One the weekend of the Oscars, last fall’s blog about the Emmys.

Last night, the Emmy Awards honored my two favorite television programs, Modern Family and Homeland. I have the deep impression that we (people) intersect with art (and I include television in my definition of “art”) to learn about ourselves. So, we choose to watch things not only to be entertained, but to try on feelings and to come to terms with difference in a safe way. All in the Family worked that way. At a point in time when the world was changing, Archie Bunker’s war with his meathead son-in-law let us all look at where we were in the comfort of laughter. Archie was ridiculous; he was also who we had been.

If I am right about that, then we should not only celebrate the artistry of last night’s winners, but wonder a little about what they say about where we are and where we are headed. Celebration first — both shows are terrifically written and acted. Modern Family gives us three different nuclear families headed by a father (in a second marriage) and his two children (one of whom is a gay man in a committed relationship raising a child). All three of the families illustrate the challenges of romantic relationships and child-rearing. The actors are great — the families seem real, and the show will make you laugh very hard. Our family is “modern,” by any standard and every week we all sit down and laugh together at this wonderful program.

If Modern Family’s genius is its reflection of the world of a family, Homeland helps us access our political world and its mystery. Artistry first; the show is terrifically acted. Claire Danes’s portrayal of a CIA agent struggling with bi-polar disorder is a singular achievement. If you haven’t seen it, you should (and it is a shame that is on Showtime and so less accessible). The show imagines a terrorist threat from the inside and a terrorist (the amazing Damien Lewis) so hard to spot that as a viewer, I am still not fully convinced of his willingness to do the country harm. The show moves with electric pace — it’s like 24 with better acting and writing. In our house, we sit on the edge of the couch clutching our pillows and hoping for the best.

Enough about how much I like these shows. What does their winning say about where we are as a country? Some have said that Cameron and Mitchell’s relationship on Modern Family (they are the gay couple) is the reason that a majority of us are now comfortable with marriage equality. I don’t doubt it. Watching them you see both the reality of a long-term romantic love between people of the same sex and the degree to which same-sex couples can easily co-exist with heterosexual couples. Cam and Mitch’s relationship adds to the richness of the television family; it does not denigrate Phil and Claire’s traditional marriage at all. When we watch and laugh, I think our worldview expands. Our affection for this show reveals our collective aspiration.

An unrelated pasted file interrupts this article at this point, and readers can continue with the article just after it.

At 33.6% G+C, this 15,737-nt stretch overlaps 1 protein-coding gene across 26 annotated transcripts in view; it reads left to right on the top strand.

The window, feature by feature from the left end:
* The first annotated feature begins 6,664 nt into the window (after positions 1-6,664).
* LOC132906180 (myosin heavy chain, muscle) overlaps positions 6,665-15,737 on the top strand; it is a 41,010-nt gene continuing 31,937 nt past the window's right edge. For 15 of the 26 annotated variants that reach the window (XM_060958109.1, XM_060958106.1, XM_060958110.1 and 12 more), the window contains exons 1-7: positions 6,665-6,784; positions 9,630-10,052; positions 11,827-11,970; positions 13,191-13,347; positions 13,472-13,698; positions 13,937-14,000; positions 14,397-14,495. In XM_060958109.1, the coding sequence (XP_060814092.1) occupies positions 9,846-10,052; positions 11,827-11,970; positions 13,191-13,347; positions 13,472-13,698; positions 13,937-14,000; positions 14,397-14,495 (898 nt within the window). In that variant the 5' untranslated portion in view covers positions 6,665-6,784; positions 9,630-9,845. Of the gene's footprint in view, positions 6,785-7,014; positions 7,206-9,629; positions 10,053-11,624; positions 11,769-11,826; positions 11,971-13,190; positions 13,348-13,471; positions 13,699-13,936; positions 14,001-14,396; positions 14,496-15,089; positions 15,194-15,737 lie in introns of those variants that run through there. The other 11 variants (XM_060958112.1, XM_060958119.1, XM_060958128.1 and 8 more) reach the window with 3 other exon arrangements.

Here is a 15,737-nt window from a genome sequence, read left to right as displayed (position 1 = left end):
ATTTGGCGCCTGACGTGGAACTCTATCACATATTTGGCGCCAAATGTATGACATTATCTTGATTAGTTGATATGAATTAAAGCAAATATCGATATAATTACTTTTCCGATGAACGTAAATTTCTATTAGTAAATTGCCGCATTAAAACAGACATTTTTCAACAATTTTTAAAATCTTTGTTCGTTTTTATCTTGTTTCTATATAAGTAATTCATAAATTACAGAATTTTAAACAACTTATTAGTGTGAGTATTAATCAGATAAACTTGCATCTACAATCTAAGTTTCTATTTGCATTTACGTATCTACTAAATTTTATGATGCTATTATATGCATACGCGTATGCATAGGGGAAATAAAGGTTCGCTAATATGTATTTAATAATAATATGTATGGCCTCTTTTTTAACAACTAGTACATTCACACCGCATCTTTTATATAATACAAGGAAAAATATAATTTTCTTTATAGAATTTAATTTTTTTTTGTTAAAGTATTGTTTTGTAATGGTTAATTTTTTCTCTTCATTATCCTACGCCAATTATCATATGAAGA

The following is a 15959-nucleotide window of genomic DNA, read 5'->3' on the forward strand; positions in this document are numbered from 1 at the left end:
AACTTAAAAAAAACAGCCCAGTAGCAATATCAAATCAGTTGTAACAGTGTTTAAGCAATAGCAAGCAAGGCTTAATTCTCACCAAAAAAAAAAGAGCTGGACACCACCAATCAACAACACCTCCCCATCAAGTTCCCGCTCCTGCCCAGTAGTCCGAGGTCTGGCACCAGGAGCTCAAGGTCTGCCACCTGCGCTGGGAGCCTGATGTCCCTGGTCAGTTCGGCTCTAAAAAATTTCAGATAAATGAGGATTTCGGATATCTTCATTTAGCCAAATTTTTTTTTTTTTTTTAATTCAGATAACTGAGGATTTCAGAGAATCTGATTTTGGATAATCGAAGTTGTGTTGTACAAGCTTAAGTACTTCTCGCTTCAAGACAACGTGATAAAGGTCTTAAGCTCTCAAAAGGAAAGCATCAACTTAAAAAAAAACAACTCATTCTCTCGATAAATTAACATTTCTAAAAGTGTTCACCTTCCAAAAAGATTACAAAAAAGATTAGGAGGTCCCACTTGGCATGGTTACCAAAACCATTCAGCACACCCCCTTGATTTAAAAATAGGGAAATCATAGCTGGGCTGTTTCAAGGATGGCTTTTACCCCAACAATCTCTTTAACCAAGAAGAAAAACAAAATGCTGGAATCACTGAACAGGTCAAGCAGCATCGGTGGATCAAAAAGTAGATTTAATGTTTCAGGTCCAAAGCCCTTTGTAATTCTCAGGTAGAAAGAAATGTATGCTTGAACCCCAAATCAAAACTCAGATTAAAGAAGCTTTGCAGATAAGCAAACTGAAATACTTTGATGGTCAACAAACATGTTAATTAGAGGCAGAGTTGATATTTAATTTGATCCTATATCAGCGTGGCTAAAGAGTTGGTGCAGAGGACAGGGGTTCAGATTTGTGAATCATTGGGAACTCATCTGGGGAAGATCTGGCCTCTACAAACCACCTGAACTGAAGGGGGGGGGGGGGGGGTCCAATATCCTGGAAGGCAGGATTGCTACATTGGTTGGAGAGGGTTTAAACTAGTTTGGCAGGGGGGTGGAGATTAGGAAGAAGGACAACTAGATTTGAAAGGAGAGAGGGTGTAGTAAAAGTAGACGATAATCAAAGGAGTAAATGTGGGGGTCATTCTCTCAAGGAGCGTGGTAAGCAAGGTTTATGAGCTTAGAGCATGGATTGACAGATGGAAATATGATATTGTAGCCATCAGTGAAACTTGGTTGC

Homeland — loved by President Obama and Elizabeth Warren — says something different. First, it lets us face our fear of terrorism in the safety of our living room. Watching what scares us helps us feel safer, I think (it’s why kids love horror movies). But there’s more to Homeland — we are urged to care for and trust a mentally-ill heroine. Here’s what I think: watching Claire Danes’s Carrie, we are forced to see the pain of invisible illness and the complexities it causes for friends and colleagues. Sure, it is on a grand scale, but accepting mental illness and learning how to respond to it is one of our cultural challenges. Part of Homeland’s appeal is the degree to which it gets that and helps us see and feel more completely.

That Modern Family and Homeland won says a lot that is good about where we are headed. Not only are they flat-out great television, but they show our willingness to engage with things that are hard and important. As much as I care about such issues, I really just can’t wait for the new seasons to start. The premieres are just days away . . ..

About Josh Davis

Josh is an employment lawyer, law teacher, blogger and radio commentator.
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